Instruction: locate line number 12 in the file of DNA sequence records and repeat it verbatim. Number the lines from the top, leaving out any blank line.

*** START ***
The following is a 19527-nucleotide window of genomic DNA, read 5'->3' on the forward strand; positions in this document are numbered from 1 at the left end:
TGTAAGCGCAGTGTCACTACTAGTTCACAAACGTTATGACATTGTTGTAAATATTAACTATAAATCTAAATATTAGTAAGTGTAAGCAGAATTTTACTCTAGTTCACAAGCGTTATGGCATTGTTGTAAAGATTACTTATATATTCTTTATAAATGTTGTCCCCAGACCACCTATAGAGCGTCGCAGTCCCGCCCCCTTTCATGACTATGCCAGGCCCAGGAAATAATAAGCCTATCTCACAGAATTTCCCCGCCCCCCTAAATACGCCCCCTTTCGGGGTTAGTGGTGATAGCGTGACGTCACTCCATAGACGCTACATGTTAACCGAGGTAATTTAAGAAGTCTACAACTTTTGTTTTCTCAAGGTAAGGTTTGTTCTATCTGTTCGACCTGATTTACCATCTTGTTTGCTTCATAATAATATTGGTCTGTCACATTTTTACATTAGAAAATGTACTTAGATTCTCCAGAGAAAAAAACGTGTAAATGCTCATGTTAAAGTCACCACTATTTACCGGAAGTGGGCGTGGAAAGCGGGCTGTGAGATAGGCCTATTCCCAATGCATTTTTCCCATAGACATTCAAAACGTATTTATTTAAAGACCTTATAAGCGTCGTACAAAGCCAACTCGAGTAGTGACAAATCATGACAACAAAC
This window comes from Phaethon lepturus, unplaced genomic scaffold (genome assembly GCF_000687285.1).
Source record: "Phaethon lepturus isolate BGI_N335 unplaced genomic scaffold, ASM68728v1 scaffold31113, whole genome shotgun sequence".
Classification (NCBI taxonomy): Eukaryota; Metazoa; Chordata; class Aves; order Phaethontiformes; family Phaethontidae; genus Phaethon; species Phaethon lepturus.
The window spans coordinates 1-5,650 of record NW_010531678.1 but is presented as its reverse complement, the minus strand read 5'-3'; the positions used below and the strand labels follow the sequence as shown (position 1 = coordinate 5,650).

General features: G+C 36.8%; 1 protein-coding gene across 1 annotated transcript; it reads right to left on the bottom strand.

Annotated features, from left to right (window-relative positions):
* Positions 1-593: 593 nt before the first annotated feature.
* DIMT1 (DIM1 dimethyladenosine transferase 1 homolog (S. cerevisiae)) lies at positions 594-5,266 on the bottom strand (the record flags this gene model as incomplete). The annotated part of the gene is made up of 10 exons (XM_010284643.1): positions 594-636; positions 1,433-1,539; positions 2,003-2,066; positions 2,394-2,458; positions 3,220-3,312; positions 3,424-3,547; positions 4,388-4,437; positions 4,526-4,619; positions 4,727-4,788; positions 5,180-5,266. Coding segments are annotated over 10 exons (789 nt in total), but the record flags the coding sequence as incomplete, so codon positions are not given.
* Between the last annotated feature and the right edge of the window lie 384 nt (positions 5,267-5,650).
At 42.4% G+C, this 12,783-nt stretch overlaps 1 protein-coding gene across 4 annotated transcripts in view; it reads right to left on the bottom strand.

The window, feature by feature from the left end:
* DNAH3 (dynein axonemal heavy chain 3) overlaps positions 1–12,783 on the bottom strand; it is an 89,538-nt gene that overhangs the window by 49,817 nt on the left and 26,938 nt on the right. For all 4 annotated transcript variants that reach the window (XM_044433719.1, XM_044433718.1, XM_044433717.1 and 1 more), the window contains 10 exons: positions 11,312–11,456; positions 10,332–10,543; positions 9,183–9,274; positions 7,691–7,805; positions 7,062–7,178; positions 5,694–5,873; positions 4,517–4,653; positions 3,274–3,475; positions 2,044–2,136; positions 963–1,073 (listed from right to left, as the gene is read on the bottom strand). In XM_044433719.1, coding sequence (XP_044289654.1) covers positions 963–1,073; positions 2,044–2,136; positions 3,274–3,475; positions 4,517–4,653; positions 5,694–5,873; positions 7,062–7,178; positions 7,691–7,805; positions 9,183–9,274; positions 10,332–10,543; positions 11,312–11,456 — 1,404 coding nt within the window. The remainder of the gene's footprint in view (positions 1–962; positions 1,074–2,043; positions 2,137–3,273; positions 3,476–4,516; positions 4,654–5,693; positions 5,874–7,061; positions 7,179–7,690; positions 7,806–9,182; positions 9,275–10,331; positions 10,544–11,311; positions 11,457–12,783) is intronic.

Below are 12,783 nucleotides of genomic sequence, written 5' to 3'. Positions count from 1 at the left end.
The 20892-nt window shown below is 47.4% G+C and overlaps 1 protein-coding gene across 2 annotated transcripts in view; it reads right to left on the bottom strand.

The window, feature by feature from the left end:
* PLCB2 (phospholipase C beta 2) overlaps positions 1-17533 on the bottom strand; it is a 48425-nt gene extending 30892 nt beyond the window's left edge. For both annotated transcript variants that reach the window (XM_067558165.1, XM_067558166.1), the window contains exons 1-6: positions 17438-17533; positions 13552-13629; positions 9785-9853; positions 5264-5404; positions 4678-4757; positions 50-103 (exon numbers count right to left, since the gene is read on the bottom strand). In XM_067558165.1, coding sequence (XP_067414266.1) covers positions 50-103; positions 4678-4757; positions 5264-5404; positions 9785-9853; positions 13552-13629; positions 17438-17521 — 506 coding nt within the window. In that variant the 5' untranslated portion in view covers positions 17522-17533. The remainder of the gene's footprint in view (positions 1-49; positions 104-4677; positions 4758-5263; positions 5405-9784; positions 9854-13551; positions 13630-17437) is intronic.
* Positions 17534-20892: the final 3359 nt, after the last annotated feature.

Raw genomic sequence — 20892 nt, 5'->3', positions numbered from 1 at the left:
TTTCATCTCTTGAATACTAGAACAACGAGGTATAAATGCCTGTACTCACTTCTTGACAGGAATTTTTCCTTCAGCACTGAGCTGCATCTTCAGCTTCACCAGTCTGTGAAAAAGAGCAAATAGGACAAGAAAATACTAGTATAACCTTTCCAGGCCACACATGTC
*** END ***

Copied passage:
At 42.4% G+C, this 12,783-nt stretch overlaps 1 protein-coding gene across 4 annotated transcripts in view; it reads right to left on the bottom strand.